So this is Kia’s brave new world: new heights on perceived quality, material richness and fit and finish, it says. They’re not exactly dizzy heights, although the overall ambience of the Sportage’s cabin is pleasant enough.

Our impressions were grounded somewhat by our test car’s KX-2 trim level, which misses out on the leather upholstery, contrast stitching and high-gloss trim of ritzier models. On the equipment front, there are seven levels to choose from: 1, 2/KX-2, 3/KX-3, 4/KX-4, KX-5, GT-Line and GT-Line S.

Matt Prior

Matt Prior

Editor-at-large
Turn-off the sat nav instructions on the Sportage, and it annoyingly turn them back on when the car is restarted

The entry-level Sportage comes equipped with 16in alloys, front foglights, hill start assist and descent control as standard, while inside there is air conditioning, USB and Bluetooth connectivity, DAB radio and cruise control.

Upgrade to the trim adorning our test car and you will find 17in alloys, roof rails, rear parking sensors, automatic wipers and lights, and Kia's safety systems, while inside there is dual-zone climate control, a reversing camera and Kia's 7.0in touchscreen infotainment system complete with sat nav and smartphone integration.

Sportage's kitted out in '3/KX-3' equipment gain luxuries such as an 8.0in touchscreen infotainment system, a panoramic sunroof and a eight speaker JBL audio system, while paying a bit more simply adds ventilated seats, heated steering wheel, electrically adjustable front seats, front parking sensors, adaptive bi-xenon headlights, and keyless entry and start, along with Kia's autonomous braking system and blind spot detection system.

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The KX-5 models gain a smart opening tailgate, automatic parking assist, a wireless phone charging system and two tone leather upholstery, while the GT-Line models add an aggressive-styled bodykit, numerous GT-Line decals and inserts, a twin exhaust and Kia's signature LED front foglights. The GT-Line S adds numerous features found as standard on the KX-5 Sportage, including Kia's 8.0in touchscreen infotainment system, JBL sound system, panoramic sunroof and adaptive bi-xenon headlights.

Our test car had the 7.0in touchscreen infotainment and navigation set-up that’s standard on 2 trim. The system paired with an iPhone quickly and maintained a reliable connection, and although call quality seemed a bit muffled, the media streaming was clear.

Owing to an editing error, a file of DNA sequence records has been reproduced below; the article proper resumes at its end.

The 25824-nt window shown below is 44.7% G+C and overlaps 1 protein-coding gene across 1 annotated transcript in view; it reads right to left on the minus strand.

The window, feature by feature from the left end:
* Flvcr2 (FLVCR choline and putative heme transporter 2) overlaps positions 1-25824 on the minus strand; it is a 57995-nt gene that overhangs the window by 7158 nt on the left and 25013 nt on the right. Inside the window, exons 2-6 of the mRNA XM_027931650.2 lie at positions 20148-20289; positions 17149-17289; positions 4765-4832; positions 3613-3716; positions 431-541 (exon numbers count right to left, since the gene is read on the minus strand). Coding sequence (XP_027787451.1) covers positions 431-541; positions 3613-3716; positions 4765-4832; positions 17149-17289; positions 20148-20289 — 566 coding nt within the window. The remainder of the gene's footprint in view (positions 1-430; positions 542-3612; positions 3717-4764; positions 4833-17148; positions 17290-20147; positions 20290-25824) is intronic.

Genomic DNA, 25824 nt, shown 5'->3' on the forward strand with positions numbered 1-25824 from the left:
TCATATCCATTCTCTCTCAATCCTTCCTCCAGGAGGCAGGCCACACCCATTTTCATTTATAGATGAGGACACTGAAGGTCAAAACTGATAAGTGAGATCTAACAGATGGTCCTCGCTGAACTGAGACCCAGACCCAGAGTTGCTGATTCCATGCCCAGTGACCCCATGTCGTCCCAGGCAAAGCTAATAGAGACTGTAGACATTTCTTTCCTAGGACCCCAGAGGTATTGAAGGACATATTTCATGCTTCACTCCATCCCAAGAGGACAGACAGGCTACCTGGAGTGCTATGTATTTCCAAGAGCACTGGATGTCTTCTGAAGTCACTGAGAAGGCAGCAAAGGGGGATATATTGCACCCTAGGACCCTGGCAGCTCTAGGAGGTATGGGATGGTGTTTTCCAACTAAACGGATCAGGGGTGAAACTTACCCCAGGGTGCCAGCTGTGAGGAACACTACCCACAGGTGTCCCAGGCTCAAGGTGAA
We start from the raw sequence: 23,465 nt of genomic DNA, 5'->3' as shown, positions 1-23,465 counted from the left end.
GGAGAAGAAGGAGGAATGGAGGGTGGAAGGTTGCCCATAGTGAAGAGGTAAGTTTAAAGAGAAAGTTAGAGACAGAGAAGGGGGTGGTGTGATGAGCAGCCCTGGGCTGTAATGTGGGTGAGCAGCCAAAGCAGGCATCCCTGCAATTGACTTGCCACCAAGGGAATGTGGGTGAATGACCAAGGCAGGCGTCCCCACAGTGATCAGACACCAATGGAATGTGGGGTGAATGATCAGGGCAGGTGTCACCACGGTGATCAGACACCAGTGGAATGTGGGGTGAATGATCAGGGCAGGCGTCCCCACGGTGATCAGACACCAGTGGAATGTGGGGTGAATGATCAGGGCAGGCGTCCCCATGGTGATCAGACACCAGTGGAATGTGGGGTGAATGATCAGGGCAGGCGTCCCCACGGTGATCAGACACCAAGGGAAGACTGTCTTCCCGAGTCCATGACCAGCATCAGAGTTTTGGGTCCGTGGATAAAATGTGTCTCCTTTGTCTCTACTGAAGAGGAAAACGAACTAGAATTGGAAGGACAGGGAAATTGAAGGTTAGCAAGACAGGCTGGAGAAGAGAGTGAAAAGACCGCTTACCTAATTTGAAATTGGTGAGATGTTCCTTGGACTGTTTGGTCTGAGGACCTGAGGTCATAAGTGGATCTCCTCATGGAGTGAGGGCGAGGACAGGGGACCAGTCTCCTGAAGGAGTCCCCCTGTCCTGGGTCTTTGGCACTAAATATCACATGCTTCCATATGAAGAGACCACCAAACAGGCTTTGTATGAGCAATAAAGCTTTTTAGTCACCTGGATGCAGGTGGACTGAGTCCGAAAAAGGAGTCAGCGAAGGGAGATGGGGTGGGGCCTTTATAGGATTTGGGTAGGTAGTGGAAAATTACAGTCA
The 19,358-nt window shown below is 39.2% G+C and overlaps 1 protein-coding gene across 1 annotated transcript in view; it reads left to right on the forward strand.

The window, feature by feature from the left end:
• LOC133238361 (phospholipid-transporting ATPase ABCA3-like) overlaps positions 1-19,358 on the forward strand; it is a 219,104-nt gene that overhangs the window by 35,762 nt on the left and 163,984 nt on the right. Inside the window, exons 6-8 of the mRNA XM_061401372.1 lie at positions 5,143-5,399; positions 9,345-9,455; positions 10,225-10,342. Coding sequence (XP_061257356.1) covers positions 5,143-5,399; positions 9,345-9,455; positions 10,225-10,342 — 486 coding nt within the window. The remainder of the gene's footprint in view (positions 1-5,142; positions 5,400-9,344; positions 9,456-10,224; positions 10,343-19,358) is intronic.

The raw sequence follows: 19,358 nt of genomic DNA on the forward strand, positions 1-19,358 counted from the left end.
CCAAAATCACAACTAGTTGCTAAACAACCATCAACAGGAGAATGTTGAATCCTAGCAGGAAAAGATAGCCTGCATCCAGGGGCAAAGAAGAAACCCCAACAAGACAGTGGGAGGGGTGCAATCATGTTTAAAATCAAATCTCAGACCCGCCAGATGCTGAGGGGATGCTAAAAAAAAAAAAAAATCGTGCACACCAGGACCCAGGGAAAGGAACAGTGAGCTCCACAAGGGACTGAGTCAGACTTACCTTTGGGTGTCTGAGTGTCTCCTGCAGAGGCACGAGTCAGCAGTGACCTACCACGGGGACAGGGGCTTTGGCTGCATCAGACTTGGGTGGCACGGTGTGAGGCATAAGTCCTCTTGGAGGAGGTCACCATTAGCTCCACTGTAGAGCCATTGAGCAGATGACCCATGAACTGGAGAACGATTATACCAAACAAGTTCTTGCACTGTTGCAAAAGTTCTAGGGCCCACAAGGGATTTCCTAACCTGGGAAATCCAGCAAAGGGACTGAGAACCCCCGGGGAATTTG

The audio system sounded a little on the tinny side in its default mode, but adequately powerful when its background noise compensation mode was enabled.

The system also offers live traffic information via TomTom, routed directly into the navigation, provided your mobile phone’s data connection is enabled. Weather forecasts, local Google search and speed camera detection are also available through Kia Connected Services.

Kia could have done more to mitigate the sense of enveloping gloom caused by the profusion of dark plastics on the fascia. The matt chrome finishers around the air vents, ventilation controls, steering wheel boss and gearlever look and feel quite expensive, yet add little cheer to the ambience. Kia is clearly aiming for smart and clean instead, but the fascia looks and feels solid and robust but plain.

The promises of increased leg and head room in both rows and a bigger boot have been delivered. The second-row seats in particular feel more roomy.

And compared with its opposition, the Sportage also provides some good news for owners. A Nissan Qashqai, our class-leading crossover, grants only a couple of centimetres more front-row head room than the Kia, identical second-row head room and just a solitary centimetre more second-row knee room. On boot length, meanwhile, the Sportage has both the Qashqai and even a BMW X1 beaten.

A versatile family car is about much more than space, of course. Drilling down into the details, there are things we like here (a dedicated under-floor cubby to stow the load bay cover when you take it out) and omissions we regret (no boot-accessible remote release handles for the folding back seats).

Broadly, the Sportage does what a crossover needs to on practicality, quality and comfort, but it still somehow fails to leave a lasting impression.

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